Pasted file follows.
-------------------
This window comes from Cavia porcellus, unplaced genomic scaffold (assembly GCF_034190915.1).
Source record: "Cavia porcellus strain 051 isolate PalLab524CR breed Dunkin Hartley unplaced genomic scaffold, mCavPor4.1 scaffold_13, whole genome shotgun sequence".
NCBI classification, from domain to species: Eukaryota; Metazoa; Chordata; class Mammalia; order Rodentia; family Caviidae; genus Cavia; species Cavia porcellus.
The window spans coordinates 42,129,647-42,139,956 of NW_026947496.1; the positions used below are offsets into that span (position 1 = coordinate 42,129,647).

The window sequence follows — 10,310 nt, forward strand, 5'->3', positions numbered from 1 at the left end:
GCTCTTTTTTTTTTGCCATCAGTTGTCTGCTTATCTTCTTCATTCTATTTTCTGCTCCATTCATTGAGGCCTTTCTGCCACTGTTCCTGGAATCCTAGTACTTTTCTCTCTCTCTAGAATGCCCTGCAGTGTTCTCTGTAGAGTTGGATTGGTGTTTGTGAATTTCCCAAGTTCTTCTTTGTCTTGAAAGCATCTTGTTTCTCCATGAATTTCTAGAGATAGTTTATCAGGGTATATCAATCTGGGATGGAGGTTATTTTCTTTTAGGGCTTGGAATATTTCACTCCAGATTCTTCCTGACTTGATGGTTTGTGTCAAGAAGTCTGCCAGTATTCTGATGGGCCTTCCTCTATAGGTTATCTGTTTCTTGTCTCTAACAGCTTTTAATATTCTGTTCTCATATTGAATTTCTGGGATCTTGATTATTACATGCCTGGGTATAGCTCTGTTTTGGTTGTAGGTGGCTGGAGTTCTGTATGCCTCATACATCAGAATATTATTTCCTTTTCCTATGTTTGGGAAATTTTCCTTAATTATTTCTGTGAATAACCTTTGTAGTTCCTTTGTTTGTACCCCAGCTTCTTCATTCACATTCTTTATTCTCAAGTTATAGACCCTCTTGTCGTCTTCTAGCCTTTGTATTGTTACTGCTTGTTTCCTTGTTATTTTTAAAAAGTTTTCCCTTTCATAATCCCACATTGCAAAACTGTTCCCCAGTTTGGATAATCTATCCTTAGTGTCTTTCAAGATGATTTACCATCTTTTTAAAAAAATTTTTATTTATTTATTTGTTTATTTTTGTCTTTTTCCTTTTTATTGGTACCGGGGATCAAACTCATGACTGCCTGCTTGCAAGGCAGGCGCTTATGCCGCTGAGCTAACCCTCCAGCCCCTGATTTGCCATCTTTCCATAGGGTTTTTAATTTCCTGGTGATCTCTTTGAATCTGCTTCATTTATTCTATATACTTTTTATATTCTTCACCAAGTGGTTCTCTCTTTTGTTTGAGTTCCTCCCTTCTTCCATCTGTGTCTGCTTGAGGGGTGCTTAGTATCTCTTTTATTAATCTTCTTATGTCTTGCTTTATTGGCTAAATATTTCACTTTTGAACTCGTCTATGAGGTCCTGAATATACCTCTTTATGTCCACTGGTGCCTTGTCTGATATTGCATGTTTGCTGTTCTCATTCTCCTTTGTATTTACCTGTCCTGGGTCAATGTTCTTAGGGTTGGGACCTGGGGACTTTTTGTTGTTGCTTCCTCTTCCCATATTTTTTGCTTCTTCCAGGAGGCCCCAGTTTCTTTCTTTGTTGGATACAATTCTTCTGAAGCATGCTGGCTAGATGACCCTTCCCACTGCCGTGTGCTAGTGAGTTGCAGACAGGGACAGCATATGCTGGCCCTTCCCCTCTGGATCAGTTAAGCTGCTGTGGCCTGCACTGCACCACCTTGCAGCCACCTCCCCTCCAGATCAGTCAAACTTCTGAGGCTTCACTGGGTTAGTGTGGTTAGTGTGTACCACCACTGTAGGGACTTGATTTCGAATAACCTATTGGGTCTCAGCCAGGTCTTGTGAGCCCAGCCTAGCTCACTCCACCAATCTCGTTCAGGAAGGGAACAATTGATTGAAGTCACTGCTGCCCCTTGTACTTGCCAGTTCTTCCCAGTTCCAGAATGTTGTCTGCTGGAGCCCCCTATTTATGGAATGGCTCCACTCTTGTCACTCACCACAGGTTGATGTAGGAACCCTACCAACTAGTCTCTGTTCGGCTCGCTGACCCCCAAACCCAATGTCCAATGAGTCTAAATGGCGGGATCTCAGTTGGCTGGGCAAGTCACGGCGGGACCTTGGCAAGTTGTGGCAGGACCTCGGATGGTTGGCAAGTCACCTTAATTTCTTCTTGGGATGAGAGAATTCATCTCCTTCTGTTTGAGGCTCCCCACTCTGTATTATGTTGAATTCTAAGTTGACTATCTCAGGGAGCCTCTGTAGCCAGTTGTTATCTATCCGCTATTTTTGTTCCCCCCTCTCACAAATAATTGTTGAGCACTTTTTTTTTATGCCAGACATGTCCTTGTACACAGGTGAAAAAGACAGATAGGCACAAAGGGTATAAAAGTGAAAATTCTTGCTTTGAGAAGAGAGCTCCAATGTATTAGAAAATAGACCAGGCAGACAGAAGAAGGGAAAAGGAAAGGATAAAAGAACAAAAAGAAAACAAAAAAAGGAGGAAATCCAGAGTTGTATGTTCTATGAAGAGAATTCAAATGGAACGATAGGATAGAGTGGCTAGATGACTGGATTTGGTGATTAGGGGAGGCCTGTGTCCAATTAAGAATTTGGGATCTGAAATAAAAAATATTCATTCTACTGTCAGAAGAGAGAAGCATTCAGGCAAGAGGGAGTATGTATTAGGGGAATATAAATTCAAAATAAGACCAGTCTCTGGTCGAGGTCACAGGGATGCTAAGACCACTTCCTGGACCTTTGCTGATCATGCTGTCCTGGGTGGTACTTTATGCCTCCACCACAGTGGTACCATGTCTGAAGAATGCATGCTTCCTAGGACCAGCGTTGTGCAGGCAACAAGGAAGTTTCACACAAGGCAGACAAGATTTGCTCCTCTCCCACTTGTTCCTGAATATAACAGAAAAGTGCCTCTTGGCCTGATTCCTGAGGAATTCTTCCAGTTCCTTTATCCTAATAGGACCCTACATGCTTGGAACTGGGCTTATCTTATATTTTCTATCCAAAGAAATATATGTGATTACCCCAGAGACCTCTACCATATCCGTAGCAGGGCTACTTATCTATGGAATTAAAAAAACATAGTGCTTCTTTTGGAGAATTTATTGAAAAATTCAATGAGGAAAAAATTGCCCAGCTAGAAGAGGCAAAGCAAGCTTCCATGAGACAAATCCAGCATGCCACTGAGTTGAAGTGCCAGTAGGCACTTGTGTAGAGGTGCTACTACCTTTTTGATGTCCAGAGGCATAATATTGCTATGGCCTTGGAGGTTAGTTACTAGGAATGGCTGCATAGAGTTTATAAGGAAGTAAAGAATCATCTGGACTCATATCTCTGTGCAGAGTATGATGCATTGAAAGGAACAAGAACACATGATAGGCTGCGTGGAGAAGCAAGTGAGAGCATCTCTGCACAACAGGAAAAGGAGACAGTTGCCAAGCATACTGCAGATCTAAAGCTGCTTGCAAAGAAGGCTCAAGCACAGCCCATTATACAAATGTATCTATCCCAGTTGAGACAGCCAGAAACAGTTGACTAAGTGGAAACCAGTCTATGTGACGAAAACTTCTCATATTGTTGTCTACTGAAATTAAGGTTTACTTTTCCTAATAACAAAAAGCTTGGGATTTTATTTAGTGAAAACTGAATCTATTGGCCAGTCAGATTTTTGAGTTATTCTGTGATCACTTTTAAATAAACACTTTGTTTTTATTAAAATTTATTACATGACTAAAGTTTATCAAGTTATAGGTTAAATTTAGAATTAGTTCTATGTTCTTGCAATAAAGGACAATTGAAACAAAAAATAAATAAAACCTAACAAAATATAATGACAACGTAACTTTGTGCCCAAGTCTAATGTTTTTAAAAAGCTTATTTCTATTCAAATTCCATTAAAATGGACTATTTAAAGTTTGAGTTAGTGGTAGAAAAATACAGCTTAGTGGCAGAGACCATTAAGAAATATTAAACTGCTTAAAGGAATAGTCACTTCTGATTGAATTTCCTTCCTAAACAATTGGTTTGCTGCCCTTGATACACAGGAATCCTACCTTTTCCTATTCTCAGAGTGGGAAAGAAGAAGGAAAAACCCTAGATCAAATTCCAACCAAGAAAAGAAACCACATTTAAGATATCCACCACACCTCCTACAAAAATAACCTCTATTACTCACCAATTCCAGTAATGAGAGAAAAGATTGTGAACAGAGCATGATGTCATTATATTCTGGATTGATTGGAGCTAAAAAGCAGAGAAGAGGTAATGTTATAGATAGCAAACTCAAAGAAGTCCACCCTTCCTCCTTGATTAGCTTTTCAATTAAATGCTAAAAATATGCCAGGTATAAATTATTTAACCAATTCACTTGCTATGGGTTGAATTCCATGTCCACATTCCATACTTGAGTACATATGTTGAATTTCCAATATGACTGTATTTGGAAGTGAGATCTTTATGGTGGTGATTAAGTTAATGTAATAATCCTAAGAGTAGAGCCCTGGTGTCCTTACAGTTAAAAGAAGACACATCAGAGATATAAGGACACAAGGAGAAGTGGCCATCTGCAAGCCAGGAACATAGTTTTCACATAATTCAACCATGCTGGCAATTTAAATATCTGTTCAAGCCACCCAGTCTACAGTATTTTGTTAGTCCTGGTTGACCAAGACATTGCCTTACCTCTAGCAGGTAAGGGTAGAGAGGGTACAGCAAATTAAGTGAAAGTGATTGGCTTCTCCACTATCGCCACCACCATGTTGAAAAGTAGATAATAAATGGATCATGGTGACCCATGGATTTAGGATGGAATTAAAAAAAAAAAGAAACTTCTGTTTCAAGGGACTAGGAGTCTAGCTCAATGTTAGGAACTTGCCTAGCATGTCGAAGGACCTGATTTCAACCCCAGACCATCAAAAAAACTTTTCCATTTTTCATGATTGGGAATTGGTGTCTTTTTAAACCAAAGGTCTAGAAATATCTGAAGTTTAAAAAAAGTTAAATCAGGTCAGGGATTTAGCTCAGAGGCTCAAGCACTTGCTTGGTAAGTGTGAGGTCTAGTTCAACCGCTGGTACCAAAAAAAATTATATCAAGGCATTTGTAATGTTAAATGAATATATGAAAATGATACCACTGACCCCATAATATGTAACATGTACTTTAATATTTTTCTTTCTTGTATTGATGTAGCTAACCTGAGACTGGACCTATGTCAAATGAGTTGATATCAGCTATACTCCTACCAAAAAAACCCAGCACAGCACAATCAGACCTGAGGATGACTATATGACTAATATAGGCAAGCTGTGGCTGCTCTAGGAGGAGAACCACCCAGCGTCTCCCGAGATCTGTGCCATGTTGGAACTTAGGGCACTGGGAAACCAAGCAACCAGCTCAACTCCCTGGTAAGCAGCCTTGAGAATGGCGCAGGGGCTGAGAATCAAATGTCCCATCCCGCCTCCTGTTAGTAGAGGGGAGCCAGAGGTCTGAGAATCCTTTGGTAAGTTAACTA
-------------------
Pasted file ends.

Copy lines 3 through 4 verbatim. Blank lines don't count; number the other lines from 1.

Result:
NCBI classification, from domain to species: Eukaryota; Metazoa; Chordata; class Mammalia; order Rodentia; family Caviidae; genus Cavia; species Cavia porcellus.
The window spans coordinates 42,129,647-42,139,956 of NW_026947496.1; the positions used below are offsets into that span (position 1 = coordinate 42,129,647).